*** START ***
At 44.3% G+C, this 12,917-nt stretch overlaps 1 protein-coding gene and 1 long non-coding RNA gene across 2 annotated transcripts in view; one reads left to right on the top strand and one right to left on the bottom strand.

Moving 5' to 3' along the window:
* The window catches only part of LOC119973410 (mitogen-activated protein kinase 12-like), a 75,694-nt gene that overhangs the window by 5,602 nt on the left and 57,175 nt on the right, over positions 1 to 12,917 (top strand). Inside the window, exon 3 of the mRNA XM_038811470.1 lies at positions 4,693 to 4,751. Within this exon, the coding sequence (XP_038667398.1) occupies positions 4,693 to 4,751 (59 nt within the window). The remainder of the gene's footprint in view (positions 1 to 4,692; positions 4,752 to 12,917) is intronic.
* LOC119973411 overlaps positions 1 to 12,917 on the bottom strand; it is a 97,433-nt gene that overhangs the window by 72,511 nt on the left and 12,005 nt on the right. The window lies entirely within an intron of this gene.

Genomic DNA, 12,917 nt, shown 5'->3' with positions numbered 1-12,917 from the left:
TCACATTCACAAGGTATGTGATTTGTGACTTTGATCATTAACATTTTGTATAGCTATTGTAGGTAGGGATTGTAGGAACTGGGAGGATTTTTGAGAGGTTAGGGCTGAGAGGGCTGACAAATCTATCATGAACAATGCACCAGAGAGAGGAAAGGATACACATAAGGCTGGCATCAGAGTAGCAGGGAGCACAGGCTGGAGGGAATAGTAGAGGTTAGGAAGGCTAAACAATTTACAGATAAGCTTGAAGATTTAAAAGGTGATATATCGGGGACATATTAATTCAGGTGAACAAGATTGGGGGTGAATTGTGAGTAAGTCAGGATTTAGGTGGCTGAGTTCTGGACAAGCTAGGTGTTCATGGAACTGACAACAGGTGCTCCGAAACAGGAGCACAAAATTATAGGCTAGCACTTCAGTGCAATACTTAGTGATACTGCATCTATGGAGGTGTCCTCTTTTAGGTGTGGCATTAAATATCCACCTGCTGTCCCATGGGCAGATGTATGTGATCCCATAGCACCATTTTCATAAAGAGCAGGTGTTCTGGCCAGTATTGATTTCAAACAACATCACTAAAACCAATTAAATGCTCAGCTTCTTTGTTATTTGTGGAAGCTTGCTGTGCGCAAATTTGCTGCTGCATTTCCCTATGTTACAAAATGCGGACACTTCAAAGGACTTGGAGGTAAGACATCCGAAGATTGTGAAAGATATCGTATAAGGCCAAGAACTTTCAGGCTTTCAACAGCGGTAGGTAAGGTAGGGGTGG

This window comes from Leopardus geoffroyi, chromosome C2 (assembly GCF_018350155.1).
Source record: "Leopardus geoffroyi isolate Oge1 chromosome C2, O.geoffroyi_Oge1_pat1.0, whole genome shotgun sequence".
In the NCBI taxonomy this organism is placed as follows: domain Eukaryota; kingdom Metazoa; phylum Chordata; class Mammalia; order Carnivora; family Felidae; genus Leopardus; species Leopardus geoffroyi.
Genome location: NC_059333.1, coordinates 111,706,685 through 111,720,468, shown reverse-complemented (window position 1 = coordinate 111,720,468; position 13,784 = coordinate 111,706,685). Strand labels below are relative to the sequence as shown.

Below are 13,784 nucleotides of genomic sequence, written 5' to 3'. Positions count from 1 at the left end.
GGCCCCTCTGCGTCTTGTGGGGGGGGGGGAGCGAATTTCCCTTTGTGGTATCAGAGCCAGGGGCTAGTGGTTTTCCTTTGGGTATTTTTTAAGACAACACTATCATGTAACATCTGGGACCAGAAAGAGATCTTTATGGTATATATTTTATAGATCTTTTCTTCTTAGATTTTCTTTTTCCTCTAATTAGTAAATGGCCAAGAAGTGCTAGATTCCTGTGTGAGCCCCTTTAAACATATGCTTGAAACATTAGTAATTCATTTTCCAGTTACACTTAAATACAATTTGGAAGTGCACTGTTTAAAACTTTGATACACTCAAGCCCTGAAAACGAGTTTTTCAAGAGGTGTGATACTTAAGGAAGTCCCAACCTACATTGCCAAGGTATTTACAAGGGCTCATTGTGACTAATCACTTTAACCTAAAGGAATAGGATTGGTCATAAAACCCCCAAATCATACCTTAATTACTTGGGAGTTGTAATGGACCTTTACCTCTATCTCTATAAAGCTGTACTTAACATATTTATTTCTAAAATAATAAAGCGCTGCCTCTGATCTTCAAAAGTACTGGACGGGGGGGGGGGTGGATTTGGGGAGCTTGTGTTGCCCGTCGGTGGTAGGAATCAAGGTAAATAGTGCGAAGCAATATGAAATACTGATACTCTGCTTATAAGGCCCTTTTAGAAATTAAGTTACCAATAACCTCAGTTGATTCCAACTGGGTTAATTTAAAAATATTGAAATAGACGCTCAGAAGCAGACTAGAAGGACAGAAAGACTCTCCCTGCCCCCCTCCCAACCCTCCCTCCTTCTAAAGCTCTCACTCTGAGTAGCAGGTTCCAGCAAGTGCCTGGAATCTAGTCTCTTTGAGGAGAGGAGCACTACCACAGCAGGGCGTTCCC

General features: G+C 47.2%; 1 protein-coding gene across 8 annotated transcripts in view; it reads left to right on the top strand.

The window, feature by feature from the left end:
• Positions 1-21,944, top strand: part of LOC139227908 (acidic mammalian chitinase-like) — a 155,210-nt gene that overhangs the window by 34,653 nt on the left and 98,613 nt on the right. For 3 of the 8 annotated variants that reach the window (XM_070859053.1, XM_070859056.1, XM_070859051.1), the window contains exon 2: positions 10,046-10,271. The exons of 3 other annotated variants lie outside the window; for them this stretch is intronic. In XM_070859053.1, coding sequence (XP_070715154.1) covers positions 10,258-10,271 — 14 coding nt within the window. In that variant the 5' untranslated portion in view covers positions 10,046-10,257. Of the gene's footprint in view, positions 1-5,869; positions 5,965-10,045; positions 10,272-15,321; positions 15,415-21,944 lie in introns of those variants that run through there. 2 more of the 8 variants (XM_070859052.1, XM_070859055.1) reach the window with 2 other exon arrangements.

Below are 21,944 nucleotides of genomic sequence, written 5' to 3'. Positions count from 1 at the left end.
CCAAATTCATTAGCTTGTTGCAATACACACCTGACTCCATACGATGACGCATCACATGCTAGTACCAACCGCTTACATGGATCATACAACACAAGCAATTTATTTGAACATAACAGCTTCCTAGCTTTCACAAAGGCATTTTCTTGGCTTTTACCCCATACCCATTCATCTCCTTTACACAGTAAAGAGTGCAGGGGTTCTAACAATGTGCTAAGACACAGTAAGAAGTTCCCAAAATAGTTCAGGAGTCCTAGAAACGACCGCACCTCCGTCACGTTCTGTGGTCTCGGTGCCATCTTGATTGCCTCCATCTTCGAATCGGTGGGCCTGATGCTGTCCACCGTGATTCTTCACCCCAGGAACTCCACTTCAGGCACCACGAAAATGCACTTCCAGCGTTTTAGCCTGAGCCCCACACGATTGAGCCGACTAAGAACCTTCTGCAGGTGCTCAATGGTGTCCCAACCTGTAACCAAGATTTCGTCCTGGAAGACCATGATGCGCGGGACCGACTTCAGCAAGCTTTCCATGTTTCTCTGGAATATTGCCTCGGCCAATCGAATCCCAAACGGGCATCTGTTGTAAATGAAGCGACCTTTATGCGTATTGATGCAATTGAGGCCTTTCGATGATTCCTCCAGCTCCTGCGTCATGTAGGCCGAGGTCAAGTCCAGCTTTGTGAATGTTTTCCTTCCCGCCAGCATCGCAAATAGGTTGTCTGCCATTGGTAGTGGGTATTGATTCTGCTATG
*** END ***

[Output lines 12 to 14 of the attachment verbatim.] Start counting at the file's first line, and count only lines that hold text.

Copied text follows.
GGCCCCTCTGCGTCTTGTGGGGGGGGGGGAGCGAATTTCCCTTTGTGGTATCAGAGCCAGGGGCTAGTGGTTTTCCTTTGGGTATTTTTTAAGACAACACTATCATGTAACATCTGGGACCAGAAAGAGATCTTTATGGTATATATTTTATAGATCTTTTCTTCTTAGATTTTCTTTTTCCTCTAATTAGTAAATGGCCAAGAAGTGCTAGATTCCTGTGTGAGCCCCTTTAAACATATGCTTGAAACATTAGTAATTCATTTTCCAGTTACACTTAAATACAATTTGGAAGTGCACTGTTTAAAACTTTGATACACTCAAGCCCTGAAAACGAGTTTTTCAAGAGGTGTGATACTTAAGGAAGTCCCAACCTACATTGCCAAGGTATTTACAAGGGCTCATTGTGACTAATCACTTTAACCTAAAGGAATAGGATTGGTCATAAAACCCCCAAATCATACCTTAATTACTTGGGAGTTGTAATGGACCTTTACCTCTATCTCTATAAAGCTGTACTTAACATATTTATTTCTAAAATAATAAAGCGCTGCCTCTGATCTTCAAAAGTACTGGACGGGGGGGGGGGTGGATTTGGGGAGCTTGTGTTGCCCGTCGGTGGTAGGAATCAAGGTAAATAGTGCGAAGCAATATGAAATACTGATACTCTGCTTATAAGGCCCTTTTAGAAATTAAGTTACCAATAACCTCAGTTGATTCCAACTGGGTTAATTTAAAAATATTGAAATAGACGCTCAGAAGCAGACTAGAAGGACAGAAAGACTCTCCCTGCCCCCCTCCCAACCCTCCCTCCTTCTAAAGCTCTCACTCTGAGTAGCAGGTTCCAGCAAGTGCCTGGAATCTAGTCTCTTTGAGGAGAGGAGCACTACCACAGCAGGGCGTTCCC

General features: G+C 47.2%; 1 protein-coding gene across 8 annotated transcripts in view; it reads left to right on the top strand.

The window, feature by feature from the left end: